In accordance with its obligations under the Honest Leadership and Open Government Act to perform random audits of Lobbying Disclosure Act ("LDA") reports and annually evaluate compliance with and enforcement of the Act, the Government Accountability Office recently released its 2009 report entitled "Observations on Lobbyists' Compliance with Disclosure Requirements." In the report, GAO identifies three main concerns regarding LDA compliance:
- Although the LDA does not impose a specific records retention requirement, the audit report cites lobbyists' inability to produce appropriate documentation to support information included in their disclosure reports.
- During conversations with lobbyists, GAO found that some lobbyists had a misunderstanding of the applicable reporting requirements. In particular, certain sole proprietors and small firms were confused about the need for both individual lobbyists and LDA registrants to file semiannual contributions reports.
- The audit report suggests that the U.S. Attorney's Office for the District of Columbia should adopt a more structured approach in dealing with enforcement referrals from the House and Senate and better focus its enforcement efforts against lobbyists who fail to comply with the LDA.
Based on GAO's observations, and the seeming inevitability of future audit, lobbying organizations should reassess their LDA compliance processes. Despite the absence of a specific records retention provision, the report makes clear that LDA registrants can most efficiently dispose of a GAO audit by maintaining documentation sufficient to back-up the information included on the quarterly lobbying and semiannual contributions reports. By its own admission, GAO is placing an "increased emphasis" on the need for written supporting documentation and found inadequate documentation to justify the amount of lobbying income or expenses reported by LDA registrants in 14% of the audits conducted.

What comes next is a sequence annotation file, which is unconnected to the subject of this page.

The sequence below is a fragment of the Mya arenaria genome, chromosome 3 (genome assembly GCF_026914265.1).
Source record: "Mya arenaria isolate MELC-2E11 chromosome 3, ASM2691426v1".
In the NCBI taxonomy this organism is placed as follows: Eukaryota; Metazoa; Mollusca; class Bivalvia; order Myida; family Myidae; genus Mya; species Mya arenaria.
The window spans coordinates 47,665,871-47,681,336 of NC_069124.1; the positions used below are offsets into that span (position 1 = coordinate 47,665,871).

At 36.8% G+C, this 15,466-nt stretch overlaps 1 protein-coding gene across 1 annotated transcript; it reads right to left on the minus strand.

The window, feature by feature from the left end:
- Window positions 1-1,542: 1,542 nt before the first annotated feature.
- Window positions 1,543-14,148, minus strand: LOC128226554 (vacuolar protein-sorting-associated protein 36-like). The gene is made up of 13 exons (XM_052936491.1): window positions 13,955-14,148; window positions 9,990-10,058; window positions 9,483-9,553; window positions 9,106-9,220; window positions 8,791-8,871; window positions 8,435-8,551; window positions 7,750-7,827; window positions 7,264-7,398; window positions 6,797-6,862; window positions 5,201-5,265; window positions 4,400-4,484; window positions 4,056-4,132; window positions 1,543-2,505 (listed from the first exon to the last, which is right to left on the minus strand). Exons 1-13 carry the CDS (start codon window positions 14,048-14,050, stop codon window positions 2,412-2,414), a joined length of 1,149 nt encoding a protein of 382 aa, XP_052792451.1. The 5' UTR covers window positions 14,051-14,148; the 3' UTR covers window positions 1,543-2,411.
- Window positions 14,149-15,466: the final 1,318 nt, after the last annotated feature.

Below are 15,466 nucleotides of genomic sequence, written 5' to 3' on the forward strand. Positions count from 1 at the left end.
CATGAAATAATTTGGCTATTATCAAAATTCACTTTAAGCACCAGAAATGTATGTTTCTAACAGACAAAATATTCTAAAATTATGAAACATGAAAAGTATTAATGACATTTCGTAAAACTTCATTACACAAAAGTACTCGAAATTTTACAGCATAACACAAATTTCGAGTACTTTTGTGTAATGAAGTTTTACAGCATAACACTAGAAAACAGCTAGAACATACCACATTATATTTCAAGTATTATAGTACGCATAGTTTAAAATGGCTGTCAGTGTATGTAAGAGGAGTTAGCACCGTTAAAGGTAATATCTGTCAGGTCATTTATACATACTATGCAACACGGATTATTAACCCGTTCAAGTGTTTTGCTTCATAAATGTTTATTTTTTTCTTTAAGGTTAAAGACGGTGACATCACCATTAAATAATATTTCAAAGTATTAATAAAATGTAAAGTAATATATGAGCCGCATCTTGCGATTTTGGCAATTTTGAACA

Click here for the complete GAO report.
Terminating Lobbyist Registrations
Prior to the enactment of HLOGA, many organizations reasonably determined to interpret the LDA lobbying registration thresholds expansively. As a result, many organizations registered employees who worked on government affairs teams or who engaged in a small amount of lobbying activities as lobbyists, even if those employees did not actually meet the legal registration thresholds supplied in the LDA itself (the so-called "two contacts/20%" test).
In the wake of the increased scrutiny of lobbying in general and the increasingly stringent prohibitions imposed on registered lobbyists, many groups -- and many self-registered organizations in particular -- would do well to take a hard and fresh look at these issues and make a specific evaluation of the extent to which their employees actually meet the legal standards and therefore must remain registered. According to the LDA guidance from the Clerk of the House and the Secretary of the Senate, if an organization reasonably expects an employee not to meet the 20% lobbying activities threshold in the foreseeable future (including the current and subsequent calendar quarters), that employee's lobbying registration status may be terminated.
To terminate an employee's lobbyist registration, an organization must list the employee on Line 23 of its next quarterly lobbying report. Bear in mind, however, that employees who were registered as lobbyists at any time between January 1 and June 30, 2009, are still required to file a semiannual contributions report no later than July 30, 2009.